Sport-Related Concussion (SRC): What Will You Do With The Truth?

The prevention of concussion in sport is not what we have been taught to believe!

In April 2020, VICIS, a football helmet company who spent millions of dollars and was at one time valued at $90 million, who introduced their football helmet in 2017, sold to another football helmet company for $2.85 million.[1] When I read this, I questioned how we have been led to believe that a football helmet is the only available protective safety equipment with the technology capable of preventing sport-related concussion (SRC). Because this is what they want us to believe! And indirectly, the NFL has supported and even promoted this narrative and paradigm of thought. 


The helmet companies have created a narrative that concussions only occur with direct contact to the helmet through the biomechanical testing of helmets. The majority of testing on helmets have focused on the kinematic measures of peak linear acceleration (PLA), peak rotational acceleration (PRA), impact duration (IMPD), and recently impact location (IMPL) has been incorporated into the mix. [2,3,4,5,6,7] It is important to note that IMPD is a key factor here as these measures are only taken during impact. The IMPD of the head/helmet is the time period when the head/helmet collides with another body. Head/helmet impacts have been recorded as having an IMPD between 5.5 and 13.7 milliseconds (ms). [8] In some way the head is still moving after impact. Therefore, the brain is moving and vulnerable for much longer than the IMPD. Intentional or unintentional the paradigm of thought is they want us to believe is that helmets protect the brain. Which is simply not the whole truth. The brain is at risk for SRC as long the head continues to move which is much longer than milliseconds. If helmets only protect during IMPD does other technology need to be investigated to protect the brain after impact?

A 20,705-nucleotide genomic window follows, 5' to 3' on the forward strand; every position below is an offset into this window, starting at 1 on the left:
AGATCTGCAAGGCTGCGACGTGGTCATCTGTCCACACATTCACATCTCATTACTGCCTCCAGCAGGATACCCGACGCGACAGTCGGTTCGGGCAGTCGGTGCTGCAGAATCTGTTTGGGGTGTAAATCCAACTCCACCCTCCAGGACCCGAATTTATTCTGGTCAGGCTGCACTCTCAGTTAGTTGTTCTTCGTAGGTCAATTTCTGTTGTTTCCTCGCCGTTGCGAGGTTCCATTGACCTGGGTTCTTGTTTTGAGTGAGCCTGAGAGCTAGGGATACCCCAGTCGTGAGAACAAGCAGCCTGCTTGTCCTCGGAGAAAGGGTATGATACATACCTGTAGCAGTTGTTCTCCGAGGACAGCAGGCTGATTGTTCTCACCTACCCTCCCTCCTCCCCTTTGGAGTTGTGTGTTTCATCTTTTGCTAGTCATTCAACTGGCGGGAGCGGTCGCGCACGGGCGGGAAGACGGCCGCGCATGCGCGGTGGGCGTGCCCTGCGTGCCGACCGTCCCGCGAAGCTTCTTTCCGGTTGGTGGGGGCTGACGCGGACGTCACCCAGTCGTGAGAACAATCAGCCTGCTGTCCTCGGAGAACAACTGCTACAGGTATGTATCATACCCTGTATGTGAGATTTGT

Again, whether it is intentional or unintentional the NFL indirectly promotes and supports the narrative that helmets are the only technology available to prevent SRC. On April 20, 2021, the NFL and NFLPA released its 2021 Helmet Laboratory Testing Results ranking the VICIS ZERO2-R MATRIX, VICIS ZERO2-R TRENCH, and the VICIS ZERO2-R helmets as best performing helmets in their laboratory research tests.[9] On the same day the NFL and NFLPA released their laboratory testing results they also approved the first position-specific helmet design for offensive and defensive lineman, the VICIS ZERO2-R TRENCH. [10] And with the release of the 2021 results, Jeff Miller, NFL Executive Vice President overseeing Player Health and Safety, offered a $1 million prize for a winning helmet which improves on the performance score achieved by current top-performing helmets by more than 15%. This would mark a transformational improvement approximately five times greater than the average year.[9] As a health care professional and a consumer this raises several questions. How can the number one ranked helmet by the NFL basically go out of business if a helmet protects against concussion? And what is a 15% improvement in the performance of a helmet when we have not been informed of the % improvement in helmets over the past 10-12 years? If a 15% improvement is what is sought, then past improvements have occurred in very minimal increments.


This picture that has been painted by the helmet companies and the NFL is that the helmet is the only way to protect the brain. This is not the whole truth and believe it or not they know it! Want to know more? 



1  Innovatus Capital Partners Buys Remaining VICIS Assets.;

Andrew Cohen; April 13, 2020

2  Brain Injury Prediction: Assessing the Combined Probability of Concussion Using Linear and Rotational Head Acceleration

STEVEN ROWSON and STEFAN M. DUMA; Annals of Biomedical Engineering, Vol. 41, No. 5, May 2013

3  Head injury predictors in sports trauma – A state-of-the-art review

Fa´bio AO Fernandes and Ricardo J Alves de Sousa; Proc ImechE Part H: J Engineering in Medicine 2015, Vol. 229(8) 592–608 _ ImechE 2015

4  Head Impact Severity Measures for Evaluating Mild Traumatic Brain Injury Risk Exposure

Richard M. Greenwalda, Joseph T. Gwina, Jeffrey J. Chua, and Joseph J. Criscob a Simbex, Lebanon, New Hampshire, USA

Concussion with primary impact to the chest and the potential role of neck tension. BMJ Open Sport Exerc Med 4, e000362 (2018)

Jadischke, R., Viano, D. C., McCarthy, J. & King, A. I.

6  Youth helmet design in sports with repetitive low- and medium-energy impacts: a systematic review.  Sports Eng 20, 29–40 (2017).  Kuhn, E. N. et al. 

 7  Comparison of Impact Performance between Youth and Varsity Football Helmets. Proceedings of the ImechE 231, 374–380 (2017).  Sproule, D. W. & Rowson, S.

8  Head Impact Severity Measures for Evaluating Mild Traumatic Brain Injury Risk Exposure

Richard M. Greenwalda, Joseph T. Gwina, Jeffrey J. Chua, and Joseph J. Criscob a Simbex, Lebanon, New Hampshire, USA

9  NFL, NFLPA Release 2021 Helmet Laboratory Testing Performance ResultsPublished: Apr 20, 2021 at 01:56 PM;

10  FL, Players Association approve first position-specific helmet design for OL, DL; By Kevin Seifert; April 20, 2021, 2:09 PM